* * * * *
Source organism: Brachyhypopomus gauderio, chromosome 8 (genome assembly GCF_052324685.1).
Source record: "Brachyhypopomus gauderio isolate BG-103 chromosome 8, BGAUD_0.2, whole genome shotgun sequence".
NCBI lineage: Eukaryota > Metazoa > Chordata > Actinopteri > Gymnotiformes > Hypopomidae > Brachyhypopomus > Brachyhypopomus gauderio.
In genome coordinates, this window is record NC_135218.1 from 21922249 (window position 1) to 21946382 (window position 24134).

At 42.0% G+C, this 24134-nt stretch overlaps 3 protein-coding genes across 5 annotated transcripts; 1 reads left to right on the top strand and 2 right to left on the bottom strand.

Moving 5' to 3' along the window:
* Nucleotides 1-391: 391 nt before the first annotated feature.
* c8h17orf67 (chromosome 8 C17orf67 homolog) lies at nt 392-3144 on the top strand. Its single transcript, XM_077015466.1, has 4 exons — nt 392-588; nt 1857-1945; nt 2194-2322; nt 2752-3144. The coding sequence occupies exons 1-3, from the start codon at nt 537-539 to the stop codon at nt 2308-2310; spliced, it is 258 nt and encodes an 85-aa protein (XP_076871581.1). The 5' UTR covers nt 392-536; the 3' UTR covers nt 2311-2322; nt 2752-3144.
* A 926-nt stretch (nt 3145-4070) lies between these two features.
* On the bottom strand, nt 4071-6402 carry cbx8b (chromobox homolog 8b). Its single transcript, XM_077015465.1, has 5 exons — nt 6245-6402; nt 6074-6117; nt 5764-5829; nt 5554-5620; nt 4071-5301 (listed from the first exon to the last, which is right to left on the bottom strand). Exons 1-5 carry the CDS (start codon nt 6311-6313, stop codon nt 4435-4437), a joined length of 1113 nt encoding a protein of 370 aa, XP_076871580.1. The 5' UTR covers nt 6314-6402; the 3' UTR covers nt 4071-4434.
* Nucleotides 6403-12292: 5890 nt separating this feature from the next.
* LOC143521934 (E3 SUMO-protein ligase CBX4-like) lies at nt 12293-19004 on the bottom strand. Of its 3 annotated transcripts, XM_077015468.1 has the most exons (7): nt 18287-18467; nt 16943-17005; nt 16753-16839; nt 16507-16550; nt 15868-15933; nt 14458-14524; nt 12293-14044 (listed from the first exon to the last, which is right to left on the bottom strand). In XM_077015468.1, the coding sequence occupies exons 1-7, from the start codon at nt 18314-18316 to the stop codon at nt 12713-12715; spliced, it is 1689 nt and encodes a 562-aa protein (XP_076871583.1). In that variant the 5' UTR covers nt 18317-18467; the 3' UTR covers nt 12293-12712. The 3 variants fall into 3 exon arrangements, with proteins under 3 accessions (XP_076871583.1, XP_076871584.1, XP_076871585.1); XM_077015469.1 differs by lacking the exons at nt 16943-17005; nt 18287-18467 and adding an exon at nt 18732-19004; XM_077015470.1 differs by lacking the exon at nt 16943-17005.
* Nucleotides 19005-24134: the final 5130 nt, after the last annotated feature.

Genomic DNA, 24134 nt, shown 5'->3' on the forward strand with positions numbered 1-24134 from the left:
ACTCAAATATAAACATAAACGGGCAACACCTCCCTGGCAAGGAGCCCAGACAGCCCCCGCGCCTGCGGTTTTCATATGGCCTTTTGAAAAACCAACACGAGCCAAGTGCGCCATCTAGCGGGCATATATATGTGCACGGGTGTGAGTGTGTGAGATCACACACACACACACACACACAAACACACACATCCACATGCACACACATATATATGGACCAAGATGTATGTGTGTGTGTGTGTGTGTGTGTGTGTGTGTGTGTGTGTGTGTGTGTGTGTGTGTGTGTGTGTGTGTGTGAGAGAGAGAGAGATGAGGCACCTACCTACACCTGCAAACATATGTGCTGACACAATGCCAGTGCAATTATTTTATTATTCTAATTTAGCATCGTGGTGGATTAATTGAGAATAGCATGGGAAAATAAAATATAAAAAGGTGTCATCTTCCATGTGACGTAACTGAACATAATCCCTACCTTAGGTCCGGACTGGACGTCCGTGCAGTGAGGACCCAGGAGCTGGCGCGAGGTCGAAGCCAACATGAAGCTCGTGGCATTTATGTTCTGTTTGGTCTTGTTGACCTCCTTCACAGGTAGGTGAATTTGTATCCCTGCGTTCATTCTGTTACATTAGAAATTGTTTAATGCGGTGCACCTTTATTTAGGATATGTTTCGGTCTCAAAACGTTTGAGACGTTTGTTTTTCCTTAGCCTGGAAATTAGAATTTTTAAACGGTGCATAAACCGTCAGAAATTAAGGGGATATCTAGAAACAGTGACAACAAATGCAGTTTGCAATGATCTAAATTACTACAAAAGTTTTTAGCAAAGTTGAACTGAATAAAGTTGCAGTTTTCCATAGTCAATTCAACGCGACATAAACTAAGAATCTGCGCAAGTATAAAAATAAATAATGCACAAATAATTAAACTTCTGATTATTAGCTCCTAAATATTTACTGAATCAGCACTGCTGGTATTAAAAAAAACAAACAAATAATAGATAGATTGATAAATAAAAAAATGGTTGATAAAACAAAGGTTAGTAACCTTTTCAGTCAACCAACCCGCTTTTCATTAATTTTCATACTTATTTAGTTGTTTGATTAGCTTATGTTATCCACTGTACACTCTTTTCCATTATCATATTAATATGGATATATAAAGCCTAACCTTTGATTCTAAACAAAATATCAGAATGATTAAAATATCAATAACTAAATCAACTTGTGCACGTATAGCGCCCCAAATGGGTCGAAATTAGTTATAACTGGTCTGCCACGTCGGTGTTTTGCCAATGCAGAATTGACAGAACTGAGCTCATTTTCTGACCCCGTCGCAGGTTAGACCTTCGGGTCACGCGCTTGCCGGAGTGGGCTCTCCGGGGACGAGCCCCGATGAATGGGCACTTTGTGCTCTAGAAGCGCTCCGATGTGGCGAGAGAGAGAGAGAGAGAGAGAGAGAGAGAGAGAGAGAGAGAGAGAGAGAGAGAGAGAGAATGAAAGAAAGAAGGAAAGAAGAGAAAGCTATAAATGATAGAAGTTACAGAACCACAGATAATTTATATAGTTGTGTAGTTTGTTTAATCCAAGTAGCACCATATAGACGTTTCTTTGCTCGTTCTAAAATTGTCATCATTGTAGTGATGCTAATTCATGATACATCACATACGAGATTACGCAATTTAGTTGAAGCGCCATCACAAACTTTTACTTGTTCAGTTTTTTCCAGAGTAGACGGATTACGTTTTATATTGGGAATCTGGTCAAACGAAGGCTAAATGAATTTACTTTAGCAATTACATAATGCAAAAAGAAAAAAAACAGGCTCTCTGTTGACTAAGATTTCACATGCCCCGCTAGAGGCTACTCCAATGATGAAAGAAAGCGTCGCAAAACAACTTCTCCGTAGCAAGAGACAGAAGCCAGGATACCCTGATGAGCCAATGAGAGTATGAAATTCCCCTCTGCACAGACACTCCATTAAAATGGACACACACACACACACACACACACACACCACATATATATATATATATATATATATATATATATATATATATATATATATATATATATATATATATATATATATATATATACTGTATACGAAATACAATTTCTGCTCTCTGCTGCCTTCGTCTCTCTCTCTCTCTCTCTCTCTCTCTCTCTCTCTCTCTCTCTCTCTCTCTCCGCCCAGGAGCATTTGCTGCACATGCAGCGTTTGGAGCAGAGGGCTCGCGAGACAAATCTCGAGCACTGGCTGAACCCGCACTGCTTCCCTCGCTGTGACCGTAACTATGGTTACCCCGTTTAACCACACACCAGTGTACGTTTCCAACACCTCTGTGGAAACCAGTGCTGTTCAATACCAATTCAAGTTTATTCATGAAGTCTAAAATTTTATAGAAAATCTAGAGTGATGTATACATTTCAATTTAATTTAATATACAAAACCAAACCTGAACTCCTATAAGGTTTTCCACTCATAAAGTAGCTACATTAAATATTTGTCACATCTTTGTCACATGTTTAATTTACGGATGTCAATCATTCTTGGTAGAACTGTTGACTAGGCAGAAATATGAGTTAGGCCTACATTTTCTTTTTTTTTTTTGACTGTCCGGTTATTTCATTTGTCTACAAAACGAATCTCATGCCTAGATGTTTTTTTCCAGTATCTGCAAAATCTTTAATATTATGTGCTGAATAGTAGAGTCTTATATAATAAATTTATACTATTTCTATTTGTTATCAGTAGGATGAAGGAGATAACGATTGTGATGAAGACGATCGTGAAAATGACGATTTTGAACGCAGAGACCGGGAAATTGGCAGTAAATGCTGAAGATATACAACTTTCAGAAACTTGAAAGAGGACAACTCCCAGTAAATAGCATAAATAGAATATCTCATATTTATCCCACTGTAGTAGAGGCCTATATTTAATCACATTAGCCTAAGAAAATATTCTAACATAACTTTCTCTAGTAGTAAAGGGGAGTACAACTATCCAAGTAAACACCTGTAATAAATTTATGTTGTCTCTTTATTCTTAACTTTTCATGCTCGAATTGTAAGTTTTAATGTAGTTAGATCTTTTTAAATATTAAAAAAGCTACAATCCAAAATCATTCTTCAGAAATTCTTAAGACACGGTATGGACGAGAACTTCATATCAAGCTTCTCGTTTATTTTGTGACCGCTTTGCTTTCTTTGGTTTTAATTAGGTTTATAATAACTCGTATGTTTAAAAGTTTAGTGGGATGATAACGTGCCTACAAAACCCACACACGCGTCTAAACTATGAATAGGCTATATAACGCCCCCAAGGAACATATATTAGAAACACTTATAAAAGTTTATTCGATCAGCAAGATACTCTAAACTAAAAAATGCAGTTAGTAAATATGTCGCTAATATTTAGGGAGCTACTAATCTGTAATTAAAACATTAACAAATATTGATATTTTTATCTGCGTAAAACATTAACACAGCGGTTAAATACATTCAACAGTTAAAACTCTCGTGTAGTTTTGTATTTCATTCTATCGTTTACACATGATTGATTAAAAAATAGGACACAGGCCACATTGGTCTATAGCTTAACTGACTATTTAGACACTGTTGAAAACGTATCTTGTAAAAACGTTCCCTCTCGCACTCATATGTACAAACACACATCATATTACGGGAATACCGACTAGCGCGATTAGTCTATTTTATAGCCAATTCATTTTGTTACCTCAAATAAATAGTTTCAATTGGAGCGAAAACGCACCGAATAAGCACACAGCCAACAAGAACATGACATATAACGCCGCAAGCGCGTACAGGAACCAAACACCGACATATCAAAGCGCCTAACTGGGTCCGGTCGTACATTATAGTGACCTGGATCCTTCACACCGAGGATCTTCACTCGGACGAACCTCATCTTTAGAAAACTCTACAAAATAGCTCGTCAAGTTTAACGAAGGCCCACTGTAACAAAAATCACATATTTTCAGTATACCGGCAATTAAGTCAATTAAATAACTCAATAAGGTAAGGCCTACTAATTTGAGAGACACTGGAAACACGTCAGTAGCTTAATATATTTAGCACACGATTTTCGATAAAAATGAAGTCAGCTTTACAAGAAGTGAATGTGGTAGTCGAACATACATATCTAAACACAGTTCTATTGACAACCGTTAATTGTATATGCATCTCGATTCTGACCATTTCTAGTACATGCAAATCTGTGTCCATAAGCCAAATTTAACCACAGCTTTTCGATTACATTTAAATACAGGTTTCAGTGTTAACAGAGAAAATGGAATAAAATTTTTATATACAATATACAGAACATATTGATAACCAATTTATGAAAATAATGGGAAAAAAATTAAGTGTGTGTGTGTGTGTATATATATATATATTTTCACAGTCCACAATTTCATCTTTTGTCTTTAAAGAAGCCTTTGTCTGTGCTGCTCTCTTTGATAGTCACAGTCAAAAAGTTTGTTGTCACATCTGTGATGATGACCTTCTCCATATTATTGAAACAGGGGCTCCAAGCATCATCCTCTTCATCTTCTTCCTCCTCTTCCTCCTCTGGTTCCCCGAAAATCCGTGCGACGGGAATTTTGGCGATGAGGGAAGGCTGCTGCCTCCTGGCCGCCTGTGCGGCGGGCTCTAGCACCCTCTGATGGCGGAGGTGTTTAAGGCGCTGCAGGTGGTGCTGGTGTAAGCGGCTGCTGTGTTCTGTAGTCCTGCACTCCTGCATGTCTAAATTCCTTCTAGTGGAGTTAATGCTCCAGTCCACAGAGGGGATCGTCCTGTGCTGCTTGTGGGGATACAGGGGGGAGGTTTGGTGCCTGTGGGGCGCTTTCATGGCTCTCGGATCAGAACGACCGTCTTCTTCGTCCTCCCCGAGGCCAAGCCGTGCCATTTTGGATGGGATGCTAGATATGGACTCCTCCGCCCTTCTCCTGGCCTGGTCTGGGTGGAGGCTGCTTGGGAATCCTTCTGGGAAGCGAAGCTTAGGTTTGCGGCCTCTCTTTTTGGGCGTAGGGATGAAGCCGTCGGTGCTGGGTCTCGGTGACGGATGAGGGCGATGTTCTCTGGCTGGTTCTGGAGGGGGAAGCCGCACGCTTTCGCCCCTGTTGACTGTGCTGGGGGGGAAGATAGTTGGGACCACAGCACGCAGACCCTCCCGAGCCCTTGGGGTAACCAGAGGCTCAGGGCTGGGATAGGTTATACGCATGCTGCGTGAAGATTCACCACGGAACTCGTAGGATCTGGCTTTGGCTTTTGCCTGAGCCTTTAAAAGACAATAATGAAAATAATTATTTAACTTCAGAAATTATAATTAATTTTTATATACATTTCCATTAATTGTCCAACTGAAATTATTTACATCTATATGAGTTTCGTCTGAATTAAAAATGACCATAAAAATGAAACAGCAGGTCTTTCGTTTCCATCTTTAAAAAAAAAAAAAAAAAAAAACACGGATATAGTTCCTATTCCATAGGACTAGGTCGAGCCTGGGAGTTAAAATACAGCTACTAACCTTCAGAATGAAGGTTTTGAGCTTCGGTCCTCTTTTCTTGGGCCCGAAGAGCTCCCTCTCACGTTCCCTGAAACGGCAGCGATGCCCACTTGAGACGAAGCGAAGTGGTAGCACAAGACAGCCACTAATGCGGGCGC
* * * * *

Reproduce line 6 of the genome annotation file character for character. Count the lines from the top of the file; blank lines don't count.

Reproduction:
Moving 5' to 3' along the window: